Eroad, a provider of telematics fleet management, electronic tax reporting, and ELD (electronic logging device) compliance systems for freight transport, will participate in the first multistate pilot to explore the feasibility of a Mileage-Based User Fee (MBUF) for trucks along the USA’s eastern seaboard.
The I-95 Corridor Coalition’s truck pilot, slated to begin next year, will feature 50 vehicles equipped with Eroad’s in-vehicle hardware for six months. The telematics system will record accurate mileage data and apply applicable formulas for a truck-based MBUF as prescribed by the program’s steering committee, which includes the American Trucking Associations. New Zealand-based Eroad will produce dummy invoices, demonstrating payments to appropriate agencies within the coalition.
The pilot area, running from Maine to Florida, is a critical freight corridor in the US economy. Over 5 billion tons of freight, representing almost 40% of the country’s GDP, moves annually across the area’s 1,917 miles (3,085km) of roads. Average daily truck traffic in the region includes over 10,000 vehicles, with peak daily traffic averaging over 31,000 units. Looking to the future, the amount of truck traffic in the corridor is expected to more than double by 2035.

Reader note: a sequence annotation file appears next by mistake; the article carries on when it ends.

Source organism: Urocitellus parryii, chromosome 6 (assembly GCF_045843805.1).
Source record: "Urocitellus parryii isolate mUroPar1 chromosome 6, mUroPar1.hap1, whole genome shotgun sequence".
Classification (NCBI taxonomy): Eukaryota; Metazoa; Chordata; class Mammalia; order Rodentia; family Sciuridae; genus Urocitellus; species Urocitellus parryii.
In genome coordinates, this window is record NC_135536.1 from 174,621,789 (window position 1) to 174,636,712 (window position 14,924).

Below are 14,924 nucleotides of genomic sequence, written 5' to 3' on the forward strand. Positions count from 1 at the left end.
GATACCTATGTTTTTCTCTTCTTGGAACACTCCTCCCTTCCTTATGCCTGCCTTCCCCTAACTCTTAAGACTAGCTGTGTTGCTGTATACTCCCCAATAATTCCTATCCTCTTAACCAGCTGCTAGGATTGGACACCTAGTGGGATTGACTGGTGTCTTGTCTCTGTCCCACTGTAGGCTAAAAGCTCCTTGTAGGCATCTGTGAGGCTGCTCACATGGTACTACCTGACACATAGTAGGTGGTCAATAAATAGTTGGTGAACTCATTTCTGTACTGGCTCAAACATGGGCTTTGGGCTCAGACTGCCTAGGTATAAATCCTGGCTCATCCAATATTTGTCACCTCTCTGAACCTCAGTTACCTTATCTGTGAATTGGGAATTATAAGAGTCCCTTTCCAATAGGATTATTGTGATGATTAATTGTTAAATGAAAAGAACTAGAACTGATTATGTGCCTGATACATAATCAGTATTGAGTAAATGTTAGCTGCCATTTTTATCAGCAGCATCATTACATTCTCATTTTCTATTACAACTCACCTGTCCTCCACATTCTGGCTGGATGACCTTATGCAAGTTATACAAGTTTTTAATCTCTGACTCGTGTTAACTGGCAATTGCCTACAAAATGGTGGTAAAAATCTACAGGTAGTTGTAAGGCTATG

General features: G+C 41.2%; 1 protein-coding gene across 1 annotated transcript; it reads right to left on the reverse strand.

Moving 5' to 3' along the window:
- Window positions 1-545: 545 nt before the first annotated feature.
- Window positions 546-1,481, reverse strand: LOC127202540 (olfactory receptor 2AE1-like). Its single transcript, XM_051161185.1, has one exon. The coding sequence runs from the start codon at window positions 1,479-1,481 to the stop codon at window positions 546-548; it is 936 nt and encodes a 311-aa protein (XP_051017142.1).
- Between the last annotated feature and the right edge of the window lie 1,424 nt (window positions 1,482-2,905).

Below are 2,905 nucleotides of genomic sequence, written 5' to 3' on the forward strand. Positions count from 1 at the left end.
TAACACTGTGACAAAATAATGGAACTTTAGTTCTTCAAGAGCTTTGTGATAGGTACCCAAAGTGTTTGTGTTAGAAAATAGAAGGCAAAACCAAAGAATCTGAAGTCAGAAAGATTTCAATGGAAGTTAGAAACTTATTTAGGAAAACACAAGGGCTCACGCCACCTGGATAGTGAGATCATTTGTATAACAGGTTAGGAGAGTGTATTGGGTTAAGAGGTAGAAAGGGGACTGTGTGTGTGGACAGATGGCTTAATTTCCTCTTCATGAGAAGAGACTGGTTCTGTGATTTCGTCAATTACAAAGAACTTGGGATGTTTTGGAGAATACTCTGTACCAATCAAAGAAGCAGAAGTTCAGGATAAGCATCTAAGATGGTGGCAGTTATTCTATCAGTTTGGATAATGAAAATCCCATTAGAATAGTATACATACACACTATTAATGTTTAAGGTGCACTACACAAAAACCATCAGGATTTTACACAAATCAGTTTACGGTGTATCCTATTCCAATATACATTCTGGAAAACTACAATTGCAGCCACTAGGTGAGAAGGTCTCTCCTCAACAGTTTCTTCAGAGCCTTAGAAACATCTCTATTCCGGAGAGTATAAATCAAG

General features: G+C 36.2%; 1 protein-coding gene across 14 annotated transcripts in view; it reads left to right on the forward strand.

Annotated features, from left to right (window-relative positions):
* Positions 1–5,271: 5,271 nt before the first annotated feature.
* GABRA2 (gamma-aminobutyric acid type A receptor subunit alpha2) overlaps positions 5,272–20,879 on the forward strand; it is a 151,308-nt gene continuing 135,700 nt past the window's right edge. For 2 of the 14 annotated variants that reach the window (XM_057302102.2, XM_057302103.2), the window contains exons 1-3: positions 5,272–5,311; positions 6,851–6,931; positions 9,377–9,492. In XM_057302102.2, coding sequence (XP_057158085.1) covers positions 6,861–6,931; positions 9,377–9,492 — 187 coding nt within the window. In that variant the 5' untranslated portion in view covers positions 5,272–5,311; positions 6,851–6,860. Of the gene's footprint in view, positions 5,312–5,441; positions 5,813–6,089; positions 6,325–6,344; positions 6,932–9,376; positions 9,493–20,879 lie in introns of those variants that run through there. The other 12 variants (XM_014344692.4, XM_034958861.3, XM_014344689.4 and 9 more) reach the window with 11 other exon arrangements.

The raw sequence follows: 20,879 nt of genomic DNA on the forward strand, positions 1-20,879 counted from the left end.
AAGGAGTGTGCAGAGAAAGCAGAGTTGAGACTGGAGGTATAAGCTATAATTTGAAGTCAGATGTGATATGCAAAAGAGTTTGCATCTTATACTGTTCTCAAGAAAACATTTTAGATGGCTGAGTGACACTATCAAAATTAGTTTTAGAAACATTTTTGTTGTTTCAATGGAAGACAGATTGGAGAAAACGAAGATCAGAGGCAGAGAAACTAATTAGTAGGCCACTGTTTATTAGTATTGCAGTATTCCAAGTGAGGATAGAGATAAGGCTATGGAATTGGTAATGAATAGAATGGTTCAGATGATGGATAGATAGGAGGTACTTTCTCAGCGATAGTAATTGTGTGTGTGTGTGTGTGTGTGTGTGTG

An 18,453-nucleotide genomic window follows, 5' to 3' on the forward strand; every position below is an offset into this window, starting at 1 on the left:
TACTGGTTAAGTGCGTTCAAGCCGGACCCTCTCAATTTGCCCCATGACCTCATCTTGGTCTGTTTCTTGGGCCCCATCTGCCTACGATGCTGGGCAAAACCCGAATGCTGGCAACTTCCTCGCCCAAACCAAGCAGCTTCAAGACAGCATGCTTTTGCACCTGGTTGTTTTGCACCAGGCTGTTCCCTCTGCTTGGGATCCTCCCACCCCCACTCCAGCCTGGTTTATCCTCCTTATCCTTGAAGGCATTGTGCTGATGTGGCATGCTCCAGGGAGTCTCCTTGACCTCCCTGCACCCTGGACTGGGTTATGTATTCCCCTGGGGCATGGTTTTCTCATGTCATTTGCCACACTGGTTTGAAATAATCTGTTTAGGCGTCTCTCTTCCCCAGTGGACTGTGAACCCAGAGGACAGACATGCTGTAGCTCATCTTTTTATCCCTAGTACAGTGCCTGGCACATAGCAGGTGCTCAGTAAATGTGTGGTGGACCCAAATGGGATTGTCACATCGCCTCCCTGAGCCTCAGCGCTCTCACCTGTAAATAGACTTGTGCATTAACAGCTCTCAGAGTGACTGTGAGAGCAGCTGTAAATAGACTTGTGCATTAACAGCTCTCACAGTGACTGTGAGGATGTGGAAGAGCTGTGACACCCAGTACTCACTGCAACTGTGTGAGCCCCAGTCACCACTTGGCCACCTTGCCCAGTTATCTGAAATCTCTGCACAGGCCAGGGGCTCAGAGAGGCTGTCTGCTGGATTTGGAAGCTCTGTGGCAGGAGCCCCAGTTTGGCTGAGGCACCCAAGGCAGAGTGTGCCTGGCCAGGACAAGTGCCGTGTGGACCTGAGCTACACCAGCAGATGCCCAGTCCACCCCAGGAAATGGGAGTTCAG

For the US$1.6m pilot program, the I-95 Corridor Coalition partnered with the Delaware Department of Transportation (DelDOT) to explore the feasibility of replacing fuel taxes with a MBUF approach in a multistate environment. Previous mileage-based usage approaches have primarily focused on a single state. The I-95 pilot is partially funded through the US Department of Transportation’s (USDOT) Surface Transportation Funding Alternatives program, which was established to explore alternative mechanisms for road funding to fuel taxes.
“This is an extremely significant opportunity for us, as it’s the first truck pilot in the USA to explore the feasibility of a Mileage-Based User Fee across multiple states,” said Steven Newman, Eroad’s CEO. “It will highlight our ability to demonstrate a highly flexible, feasible and cost-effective way to introduce road charging across jurisdictions without needing an intrusive and expensive roadside infrastructure, while also reducing the reporting burden on motor carriers.”
Patricia Hendren, executive director of the I-95 Corridor Coalition, said, “Trucks are an important component of exploring the feasibility of a mileage-based user fee approach. Commercial vehicles have a long list of reporting requirements, they are heavy users of the system, and they are heavy payers.”